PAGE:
If you don't watch "The Bachelorette" — and why would you when there's baseball on your TV? — then this might come as a surprise: The last two guys to "win" the popular find-a-soulmate competition show were former Minor League Baseball players.
Life after baseball doesn't just include coaching, broadcasting and telling stories about the good ol' days. Apparently going on a reality show and trying to get hitched is a viable option too.
Josh Murray was chosen on Monday night's finale by Bachelorette Andi Dorfman, ending their made-for-TV courtship with a marriage proposal. Josh Murray is the brother of Aaron Murray, the University of George quarterback and Kansas City Chiefs rookie, and a former six-year minor leaguer who was drafted in the second round by the Milwaukee Brewers in 2002.
Josh Murray never made it past Single-A and hit just .213 in his MILB career, but Murray made it further in baseball than many do. He eventually went back to play college football with his brother at Georgia.
Baseball even factored into Murray's courting of Dorfman. From Baseball America:
On his final date with Dorfman in the Dominican Republic, following a ride on a yacht, Murray showed Dorfman a baseball card he made for her, with her picture as a member of “The Murrays,” with her very own stats on the back: Drafted first round, first overall; Errors: can’t dance and swears too much.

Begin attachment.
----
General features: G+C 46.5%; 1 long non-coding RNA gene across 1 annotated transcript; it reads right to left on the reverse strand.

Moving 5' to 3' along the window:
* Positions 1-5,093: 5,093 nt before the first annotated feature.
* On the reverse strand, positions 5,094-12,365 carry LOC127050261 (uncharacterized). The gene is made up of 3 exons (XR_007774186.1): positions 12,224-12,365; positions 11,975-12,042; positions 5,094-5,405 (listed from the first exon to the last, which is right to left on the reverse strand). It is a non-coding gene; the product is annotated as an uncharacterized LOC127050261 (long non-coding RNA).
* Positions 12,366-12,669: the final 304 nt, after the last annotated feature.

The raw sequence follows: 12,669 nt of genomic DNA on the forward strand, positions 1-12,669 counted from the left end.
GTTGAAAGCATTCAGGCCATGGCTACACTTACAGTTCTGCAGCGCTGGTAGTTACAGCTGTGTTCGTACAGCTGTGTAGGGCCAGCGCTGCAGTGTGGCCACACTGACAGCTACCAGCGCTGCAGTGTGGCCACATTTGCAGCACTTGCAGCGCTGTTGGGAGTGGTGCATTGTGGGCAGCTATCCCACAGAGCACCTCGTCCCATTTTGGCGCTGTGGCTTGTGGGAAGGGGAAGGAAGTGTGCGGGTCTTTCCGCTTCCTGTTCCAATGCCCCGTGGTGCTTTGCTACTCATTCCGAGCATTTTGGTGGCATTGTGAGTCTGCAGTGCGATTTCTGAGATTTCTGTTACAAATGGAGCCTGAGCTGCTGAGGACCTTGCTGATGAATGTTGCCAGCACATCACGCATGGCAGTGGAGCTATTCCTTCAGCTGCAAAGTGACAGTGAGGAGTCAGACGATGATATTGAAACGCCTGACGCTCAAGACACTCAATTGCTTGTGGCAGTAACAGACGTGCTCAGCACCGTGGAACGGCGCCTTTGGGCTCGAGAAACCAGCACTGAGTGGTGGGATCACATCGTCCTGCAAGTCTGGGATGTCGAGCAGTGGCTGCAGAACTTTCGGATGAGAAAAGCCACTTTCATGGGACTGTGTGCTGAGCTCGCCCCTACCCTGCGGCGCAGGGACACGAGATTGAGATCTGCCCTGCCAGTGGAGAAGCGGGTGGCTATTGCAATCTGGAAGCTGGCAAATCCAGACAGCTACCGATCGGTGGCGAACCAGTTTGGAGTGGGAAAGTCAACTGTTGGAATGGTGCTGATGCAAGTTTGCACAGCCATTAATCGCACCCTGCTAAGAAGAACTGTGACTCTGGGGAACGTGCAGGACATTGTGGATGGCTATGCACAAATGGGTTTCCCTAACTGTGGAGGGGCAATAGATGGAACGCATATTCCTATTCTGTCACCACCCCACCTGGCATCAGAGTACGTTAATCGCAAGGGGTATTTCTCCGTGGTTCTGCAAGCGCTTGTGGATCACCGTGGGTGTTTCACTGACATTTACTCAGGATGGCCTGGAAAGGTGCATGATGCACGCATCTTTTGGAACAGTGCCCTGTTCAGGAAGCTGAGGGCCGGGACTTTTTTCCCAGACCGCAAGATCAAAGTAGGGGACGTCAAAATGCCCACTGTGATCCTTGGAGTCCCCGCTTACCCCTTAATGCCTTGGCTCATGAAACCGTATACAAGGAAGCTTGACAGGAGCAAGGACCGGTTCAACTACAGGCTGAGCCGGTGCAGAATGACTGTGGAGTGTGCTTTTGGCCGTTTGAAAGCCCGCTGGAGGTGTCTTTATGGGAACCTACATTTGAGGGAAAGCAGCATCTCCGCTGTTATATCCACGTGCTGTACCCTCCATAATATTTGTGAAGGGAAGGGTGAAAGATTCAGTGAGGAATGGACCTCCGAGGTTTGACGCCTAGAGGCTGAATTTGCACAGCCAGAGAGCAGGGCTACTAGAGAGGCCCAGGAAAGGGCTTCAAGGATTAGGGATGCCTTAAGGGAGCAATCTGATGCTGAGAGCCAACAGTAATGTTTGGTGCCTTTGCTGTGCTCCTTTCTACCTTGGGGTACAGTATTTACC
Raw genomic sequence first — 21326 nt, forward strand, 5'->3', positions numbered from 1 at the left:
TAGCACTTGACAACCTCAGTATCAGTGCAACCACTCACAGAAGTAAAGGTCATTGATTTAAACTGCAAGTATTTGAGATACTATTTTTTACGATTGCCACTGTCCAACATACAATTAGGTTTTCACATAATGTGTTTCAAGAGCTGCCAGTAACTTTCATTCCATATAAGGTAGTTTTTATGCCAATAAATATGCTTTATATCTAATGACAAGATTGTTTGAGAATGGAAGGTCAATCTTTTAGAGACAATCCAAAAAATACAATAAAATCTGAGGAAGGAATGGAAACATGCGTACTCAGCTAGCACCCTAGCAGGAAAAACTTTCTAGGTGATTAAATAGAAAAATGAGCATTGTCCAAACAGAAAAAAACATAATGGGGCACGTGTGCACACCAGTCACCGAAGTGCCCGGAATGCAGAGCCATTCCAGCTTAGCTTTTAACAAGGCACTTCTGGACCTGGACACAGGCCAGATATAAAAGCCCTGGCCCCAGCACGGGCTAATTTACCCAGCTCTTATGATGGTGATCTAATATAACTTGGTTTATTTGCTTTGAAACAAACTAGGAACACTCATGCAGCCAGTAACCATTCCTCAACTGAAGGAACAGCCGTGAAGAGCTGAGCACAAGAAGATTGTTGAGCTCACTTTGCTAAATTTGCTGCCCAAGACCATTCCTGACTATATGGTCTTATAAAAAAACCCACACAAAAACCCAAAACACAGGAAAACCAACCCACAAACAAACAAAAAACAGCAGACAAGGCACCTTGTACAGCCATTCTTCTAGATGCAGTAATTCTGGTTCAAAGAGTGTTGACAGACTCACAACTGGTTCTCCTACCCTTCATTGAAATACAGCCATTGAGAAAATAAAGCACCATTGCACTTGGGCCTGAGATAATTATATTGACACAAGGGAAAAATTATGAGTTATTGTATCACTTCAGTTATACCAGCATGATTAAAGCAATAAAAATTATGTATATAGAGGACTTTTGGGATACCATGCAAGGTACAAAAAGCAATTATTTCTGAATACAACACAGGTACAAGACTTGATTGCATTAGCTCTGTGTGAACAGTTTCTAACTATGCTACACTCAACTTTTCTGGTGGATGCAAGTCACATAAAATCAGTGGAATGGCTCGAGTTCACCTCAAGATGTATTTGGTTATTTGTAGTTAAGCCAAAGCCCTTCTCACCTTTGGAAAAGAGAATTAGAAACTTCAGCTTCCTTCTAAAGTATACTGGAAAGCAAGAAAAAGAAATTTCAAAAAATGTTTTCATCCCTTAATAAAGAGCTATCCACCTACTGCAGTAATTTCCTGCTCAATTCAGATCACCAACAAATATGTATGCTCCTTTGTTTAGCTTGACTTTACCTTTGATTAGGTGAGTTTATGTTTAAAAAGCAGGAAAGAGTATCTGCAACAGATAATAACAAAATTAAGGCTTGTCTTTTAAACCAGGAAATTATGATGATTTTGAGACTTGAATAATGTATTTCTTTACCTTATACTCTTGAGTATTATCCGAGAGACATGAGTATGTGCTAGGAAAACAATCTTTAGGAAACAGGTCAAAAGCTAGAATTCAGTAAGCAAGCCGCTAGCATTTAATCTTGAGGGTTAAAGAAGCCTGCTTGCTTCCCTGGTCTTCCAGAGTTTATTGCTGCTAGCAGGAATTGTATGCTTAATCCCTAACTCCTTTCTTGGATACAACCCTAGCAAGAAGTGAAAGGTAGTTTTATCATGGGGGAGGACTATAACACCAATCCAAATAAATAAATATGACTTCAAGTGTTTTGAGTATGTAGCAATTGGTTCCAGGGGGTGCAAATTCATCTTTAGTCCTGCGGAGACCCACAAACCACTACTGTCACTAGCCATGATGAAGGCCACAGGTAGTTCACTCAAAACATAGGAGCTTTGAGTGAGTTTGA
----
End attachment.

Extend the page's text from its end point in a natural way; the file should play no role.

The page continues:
“I’ve had some big days in my life,” Murray said on decision day. “Getting drafted in baseball, going back and playing football with my brother. But this day is the biggest day of my life.”
The Dominican Republic, huh? Maybe they were scouting for international talent while they were there. You're right, probably not. That's what honeymoons are for!
Last year about this time, Chris Siegfried won "The Bachelorette." In his previous life, he was pitching in the Chicago Cubs organization. Siegfried was drafted in the 11th round of the 2007 draft and put together a 4.70 ERA in four seasons of minor-league ball.
Before Siegfried, Roberto Martinez won "The Bachelorette" in 2010. He played baseball at the University of Tampa and was drafted twice by MLB teams, but never played minor-league ball because of shoulder issues. His status as an ex-baseball player was part of the narrative of the dating contest, though.
As many women out there will attest, there's something about baseball players they find irresistible. That's true, apparently, whether they're swooning over their favorite players in the stands at an MLB game or looking for love on reality TV.
More MLB coverage from Yahoo Sports:
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